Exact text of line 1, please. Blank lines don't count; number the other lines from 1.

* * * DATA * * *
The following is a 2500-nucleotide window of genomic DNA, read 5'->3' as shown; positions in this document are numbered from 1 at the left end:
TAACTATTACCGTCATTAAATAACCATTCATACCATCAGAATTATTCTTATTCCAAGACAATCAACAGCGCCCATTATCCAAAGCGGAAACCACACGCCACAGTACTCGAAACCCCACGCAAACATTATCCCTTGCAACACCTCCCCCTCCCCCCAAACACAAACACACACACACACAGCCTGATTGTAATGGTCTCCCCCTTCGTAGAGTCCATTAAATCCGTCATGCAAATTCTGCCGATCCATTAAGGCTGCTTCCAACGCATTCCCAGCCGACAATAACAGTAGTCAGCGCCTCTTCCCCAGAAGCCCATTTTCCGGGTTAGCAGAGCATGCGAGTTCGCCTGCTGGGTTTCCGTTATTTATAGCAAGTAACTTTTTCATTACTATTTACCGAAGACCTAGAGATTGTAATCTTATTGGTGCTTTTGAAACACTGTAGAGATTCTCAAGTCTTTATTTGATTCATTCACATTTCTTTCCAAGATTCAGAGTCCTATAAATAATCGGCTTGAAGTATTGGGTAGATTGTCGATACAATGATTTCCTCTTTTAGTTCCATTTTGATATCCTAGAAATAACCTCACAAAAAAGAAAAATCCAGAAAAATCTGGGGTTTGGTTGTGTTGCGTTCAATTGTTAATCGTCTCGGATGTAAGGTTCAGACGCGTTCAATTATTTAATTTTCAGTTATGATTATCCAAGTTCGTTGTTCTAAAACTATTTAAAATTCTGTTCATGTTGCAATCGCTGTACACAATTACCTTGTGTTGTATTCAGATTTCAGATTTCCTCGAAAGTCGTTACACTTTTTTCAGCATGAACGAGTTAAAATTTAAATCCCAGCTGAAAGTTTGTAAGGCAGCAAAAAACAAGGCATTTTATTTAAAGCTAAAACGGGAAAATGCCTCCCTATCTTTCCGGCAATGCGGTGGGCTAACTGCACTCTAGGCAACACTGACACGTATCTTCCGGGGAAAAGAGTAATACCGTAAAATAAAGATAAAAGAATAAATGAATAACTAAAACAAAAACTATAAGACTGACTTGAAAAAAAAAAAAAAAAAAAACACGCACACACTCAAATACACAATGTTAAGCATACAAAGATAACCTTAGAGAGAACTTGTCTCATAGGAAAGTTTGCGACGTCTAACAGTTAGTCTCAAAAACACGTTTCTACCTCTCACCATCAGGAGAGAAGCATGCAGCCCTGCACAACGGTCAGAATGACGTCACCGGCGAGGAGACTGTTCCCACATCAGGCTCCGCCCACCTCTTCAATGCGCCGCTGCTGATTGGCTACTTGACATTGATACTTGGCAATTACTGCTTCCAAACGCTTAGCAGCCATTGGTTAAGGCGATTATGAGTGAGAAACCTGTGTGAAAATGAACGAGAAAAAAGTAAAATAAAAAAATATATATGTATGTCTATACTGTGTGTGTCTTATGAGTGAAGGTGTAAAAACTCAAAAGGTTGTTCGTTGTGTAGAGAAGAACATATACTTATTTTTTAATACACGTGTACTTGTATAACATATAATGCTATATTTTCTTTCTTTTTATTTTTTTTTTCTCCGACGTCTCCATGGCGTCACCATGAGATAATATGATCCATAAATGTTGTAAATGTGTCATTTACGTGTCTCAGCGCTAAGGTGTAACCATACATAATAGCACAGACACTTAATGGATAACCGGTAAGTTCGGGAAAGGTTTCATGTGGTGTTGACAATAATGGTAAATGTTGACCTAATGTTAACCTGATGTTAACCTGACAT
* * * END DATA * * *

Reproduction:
The following is a 2500-nucleotide window of genomic DNA, read 5'->3' as shown; positions in this document are numbered from 1 at the left end: